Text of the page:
CAMDEN, N.J. - A New Jersey baker pleaded guilty yesterday to conspiring to provide weapons to a group of men accused of plotting an attack on Fort Dix.
Agron Abdullahu, 25, faces up to five years in federal prison.
He is the first person to be convicted in connection with the alarming accusation that a group of young men were planning to raid the nearby Army installation and kill soldiers there.
Abdullahu's public defender, Richard Coughlin, said that if a plot is found to have existed, his client had no role in it.
"My client was essentially used by these other individuals," Coughlin said. "It was never a 'Fort Dix Six.' It was a 'Fort Dix Five,' plus one other person. That was my client."
Authorities arrested the six men in May. All were born abroad but have lived for years in southern New Jersey. The other five were charged with conspiring to kill military personnel, and face life in prison if convicted. The government said those men - brothers Dritan, Shain, and Eljvir Duka; Mohamad Ibrahim Shnewer; and Sedar Tatar - scouted out East Coast military installations looking for one to attack.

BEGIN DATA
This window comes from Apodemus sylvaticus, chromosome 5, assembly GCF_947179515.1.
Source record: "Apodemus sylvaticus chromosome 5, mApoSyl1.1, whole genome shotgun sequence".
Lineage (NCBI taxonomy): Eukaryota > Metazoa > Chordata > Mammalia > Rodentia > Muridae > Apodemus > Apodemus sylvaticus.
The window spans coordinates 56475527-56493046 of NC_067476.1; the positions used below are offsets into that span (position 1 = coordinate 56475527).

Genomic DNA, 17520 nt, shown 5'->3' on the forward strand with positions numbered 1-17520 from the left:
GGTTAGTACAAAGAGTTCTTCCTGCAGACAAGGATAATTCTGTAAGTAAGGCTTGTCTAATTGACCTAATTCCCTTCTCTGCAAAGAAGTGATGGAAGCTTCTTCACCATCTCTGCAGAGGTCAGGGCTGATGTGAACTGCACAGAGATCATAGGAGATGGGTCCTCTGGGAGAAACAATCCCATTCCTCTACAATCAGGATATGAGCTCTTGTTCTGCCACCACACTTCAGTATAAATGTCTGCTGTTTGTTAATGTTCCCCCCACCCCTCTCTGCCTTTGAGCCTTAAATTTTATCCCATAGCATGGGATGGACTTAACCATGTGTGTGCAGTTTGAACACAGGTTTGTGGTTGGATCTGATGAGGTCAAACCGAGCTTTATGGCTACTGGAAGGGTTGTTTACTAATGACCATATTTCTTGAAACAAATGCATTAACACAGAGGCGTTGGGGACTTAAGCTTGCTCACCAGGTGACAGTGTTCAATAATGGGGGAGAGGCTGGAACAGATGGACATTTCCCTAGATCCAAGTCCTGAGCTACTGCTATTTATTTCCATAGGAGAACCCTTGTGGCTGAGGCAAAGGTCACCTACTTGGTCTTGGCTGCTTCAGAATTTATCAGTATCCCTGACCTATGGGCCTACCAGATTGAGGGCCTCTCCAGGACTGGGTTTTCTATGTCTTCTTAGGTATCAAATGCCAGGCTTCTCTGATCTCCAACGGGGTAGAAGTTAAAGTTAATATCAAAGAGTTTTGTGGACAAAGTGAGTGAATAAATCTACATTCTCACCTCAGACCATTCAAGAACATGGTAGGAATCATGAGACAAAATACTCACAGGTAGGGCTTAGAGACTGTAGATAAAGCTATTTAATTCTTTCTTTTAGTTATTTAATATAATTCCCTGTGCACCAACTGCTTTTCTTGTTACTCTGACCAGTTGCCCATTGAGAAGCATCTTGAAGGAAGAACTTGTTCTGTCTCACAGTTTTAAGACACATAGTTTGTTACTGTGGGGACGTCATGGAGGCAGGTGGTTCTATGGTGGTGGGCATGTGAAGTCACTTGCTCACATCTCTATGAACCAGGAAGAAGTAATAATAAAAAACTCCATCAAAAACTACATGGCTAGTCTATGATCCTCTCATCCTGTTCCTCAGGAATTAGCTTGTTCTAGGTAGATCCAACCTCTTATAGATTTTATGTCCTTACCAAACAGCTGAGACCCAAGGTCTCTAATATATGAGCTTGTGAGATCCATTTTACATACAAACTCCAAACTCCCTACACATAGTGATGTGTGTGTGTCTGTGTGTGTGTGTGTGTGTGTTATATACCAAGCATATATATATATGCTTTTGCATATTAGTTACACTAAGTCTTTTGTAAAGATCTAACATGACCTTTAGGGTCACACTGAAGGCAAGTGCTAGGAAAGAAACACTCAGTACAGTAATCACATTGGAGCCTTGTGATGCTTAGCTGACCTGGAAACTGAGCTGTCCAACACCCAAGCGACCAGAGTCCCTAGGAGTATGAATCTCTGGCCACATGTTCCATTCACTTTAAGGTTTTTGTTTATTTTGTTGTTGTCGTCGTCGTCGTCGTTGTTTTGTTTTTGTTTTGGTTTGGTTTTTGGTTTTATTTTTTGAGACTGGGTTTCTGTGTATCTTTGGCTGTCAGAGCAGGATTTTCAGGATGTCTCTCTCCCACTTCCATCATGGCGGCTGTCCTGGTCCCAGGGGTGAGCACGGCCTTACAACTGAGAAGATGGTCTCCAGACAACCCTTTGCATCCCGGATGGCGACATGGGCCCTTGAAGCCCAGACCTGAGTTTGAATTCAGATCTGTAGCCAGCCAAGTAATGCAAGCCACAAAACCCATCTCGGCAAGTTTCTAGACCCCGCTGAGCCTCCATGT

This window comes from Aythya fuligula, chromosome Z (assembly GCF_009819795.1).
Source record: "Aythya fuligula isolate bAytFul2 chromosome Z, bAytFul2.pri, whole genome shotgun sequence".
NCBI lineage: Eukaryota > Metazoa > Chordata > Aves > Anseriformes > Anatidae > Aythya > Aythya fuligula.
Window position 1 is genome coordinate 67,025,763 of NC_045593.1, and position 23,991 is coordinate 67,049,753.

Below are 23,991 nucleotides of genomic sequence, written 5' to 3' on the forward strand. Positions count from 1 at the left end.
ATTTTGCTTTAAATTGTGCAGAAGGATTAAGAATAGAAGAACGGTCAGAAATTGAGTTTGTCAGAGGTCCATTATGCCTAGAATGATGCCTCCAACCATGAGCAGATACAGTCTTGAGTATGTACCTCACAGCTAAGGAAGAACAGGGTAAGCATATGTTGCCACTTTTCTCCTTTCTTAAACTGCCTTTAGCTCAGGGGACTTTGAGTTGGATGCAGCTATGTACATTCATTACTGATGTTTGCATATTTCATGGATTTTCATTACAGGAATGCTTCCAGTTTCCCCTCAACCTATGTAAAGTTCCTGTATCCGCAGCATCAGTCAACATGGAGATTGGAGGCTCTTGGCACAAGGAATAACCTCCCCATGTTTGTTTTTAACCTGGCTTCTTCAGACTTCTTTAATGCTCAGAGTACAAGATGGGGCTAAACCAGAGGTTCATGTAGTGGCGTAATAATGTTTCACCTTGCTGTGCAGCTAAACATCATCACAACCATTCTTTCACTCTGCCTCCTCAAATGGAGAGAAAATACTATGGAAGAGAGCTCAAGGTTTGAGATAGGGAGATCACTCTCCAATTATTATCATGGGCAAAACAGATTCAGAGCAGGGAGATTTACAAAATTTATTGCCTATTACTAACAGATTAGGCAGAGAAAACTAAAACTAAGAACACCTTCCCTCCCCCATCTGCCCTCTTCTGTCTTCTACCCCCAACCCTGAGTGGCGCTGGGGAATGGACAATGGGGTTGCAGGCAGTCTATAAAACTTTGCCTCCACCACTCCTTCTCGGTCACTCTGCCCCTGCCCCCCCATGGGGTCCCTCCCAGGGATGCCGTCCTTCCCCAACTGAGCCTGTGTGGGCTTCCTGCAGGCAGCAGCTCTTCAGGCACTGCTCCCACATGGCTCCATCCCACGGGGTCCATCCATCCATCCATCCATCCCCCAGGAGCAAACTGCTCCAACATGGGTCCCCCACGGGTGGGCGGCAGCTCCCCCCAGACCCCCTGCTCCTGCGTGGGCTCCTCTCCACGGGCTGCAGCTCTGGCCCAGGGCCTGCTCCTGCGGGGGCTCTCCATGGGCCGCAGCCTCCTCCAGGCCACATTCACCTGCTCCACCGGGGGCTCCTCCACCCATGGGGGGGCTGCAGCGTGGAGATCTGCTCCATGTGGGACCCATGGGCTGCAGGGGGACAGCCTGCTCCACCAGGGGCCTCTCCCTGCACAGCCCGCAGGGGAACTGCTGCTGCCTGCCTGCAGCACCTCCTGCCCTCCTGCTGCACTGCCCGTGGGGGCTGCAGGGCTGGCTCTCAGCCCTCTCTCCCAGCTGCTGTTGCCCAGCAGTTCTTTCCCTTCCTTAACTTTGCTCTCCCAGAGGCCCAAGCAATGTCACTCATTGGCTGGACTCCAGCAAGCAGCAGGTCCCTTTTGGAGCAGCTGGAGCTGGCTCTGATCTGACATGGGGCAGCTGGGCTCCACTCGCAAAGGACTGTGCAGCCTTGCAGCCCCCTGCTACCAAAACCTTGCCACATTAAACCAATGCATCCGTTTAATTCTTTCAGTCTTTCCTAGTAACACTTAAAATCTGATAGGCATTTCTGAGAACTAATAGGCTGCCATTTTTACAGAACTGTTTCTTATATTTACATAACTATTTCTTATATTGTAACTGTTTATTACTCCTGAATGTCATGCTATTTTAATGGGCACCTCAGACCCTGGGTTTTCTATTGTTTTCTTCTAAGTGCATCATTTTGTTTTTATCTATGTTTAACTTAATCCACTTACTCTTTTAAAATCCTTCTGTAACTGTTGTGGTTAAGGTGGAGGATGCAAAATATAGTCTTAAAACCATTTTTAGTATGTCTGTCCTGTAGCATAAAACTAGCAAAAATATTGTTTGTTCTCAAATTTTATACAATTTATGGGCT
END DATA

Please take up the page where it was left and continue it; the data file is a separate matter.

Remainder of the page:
They settled on Fort Dix largely because Tatar knew his way around from delivering pizzas to the base for his father's restaurant, authorities say.
A trial for the remaining five is scheduled for January.
The government always seemed to consider Abdullahu a smaller player in the case.
He admitted yesterday to letting the Duka brothers, who were all in the United States illegally, use a Beretta 9mm pistol and Yugoslav semiautomatic rifle - both of which he owned legally - at a shooting range in Pennsylvania's Pocono Mountains in 2006 and 2007.
Court documents filed by the government suggest Abdullahu heard about the plot during the Pocono trips. The government said he told the others at one point it would be against Islam to kill civilians and that it would be "crazy" to attack a military installation.
Abdullahu's family members were in court yesterday. They watched as he answered Judge Robert Kugler's questions with, "Yes, sir," and talked about how he is on anti-anxiety medication after what he described as a "breakdown" early last year.
Since his arrest, Abdullahu has been held in isolation at a federal detention center in Philadelphia. In June, officials found an etching in his cell of an AK-47 shooting at the letters "FBI," as well as graffiti referring to the Kosovo Liberation Army.